Interpretation of contrast dispersal patterns by experienced and inexperienced interventionalists. PM & R : the journal of injury, function, and rehabilitation Smuck, M., Abbott, Z., Zemper, E. 2009; 1 (1): 55-59


Determine how accurately inexperienced interventionalists interpret epidural contrast dispersal patterns compared with experienced interventionalists.Prospective comparative study.University spine center.Two experienced interventionalists and 3 pain fellows in training.Each participant independently interpreted 100 images showing contrast dispersal patterns from transforaminal epidural injections. All images were obtained by another physician after 0.5 mL of contrast material was injected. The true contrast dispersal pattern was determined under live fluoroscopy during the injection and classified as follows: epidural only, vascular only, or simultaneous epidural and vascular. Participants were told to assume that 0.5 mL of contrast had been injected before each image and were asked to describe the contrast patterns as epidural, vascular, both, or neither.Variance in agreement with the true contrast patterns between experienced and inexperienced participants.Overall, the inexperienced participants were in exact agreement with the true pattern in 52% of the images versus 70% for experienced participants (P=.03). Experienced participants correctly identified epidural contrast patterns with greater accuracy than inexperienced participants (94% and 76%, respectively; P=.01). Not surprisingly, the accuracy for all participants was low in the identification of vascular patterns on these static images, with 73% accuracy for the experienced and 68% for the inexperienced (P=.18).Even with 6 months of intensive experience, trainees are significantly less accurate than experienced physicians in the interpretation of contrast dispersal patterns from transforaminal epidural injections. The competency of interventional trainees and the amount of experience necessary to safely perform epidural injections deserve further examination.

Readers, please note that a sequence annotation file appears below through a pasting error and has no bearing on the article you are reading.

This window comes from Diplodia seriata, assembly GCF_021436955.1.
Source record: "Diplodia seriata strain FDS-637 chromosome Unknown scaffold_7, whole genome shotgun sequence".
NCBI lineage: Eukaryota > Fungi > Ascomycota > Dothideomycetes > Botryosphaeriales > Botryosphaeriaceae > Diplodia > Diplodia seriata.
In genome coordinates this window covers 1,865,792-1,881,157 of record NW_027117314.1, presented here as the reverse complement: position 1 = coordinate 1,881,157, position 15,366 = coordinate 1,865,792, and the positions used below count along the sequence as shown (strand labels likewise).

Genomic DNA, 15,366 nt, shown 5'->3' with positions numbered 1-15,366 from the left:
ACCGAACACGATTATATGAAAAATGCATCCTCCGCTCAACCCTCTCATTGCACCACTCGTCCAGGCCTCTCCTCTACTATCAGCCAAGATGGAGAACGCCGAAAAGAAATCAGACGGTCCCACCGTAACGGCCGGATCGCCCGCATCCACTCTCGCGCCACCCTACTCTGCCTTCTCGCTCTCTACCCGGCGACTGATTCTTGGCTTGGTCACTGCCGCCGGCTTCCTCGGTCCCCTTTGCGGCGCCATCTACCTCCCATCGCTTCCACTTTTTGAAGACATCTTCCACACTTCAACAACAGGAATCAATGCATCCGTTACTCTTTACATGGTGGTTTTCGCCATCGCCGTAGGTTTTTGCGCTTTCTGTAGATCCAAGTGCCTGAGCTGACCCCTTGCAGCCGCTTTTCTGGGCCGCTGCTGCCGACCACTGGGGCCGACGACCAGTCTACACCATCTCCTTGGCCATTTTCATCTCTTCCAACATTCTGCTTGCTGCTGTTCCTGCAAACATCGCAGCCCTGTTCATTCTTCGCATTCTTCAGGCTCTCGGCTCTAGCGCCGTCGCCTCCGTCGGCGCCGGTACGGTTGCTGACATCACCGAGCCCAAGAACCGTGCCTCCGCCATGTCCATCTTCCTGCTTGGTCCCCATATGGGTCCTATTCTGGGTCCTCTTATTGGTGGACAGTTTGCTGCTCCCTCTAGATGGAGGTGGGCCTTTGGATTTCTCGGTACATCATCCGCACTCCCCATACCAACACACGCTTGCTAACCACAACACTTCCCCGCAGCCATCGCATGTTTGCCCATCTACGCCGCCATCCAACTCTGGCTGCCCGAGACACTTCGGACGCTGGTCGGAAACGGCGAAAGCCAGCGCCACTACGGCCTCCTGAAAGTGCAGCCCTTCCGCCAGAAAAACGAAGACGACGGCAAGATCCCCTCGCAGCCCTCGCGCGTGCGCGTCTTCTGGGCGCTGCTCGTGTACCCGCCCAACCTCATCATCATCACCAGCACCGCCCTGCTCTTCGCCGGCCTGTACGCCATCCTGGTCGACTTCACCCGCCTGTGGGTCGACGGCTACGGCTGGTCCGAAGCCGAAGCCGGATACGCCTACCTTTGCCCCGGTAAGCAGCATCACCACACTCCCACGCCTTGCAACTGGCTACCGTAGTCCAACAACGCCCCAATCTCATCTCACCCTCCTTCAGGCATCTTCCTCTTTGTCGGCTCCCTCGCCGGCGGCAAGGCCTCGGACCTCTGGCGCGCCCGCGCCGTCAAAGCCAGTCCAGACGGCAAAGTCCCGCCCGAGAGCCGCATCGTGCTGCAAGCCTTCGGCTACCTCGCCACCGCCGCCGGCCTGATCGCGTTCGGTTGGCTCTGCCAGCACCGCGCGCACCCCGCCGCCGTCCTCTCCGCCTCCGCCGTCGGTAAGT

View details for DOI 10.1016/j.pmrj.2008.06.001

View details for PubMedID 19627873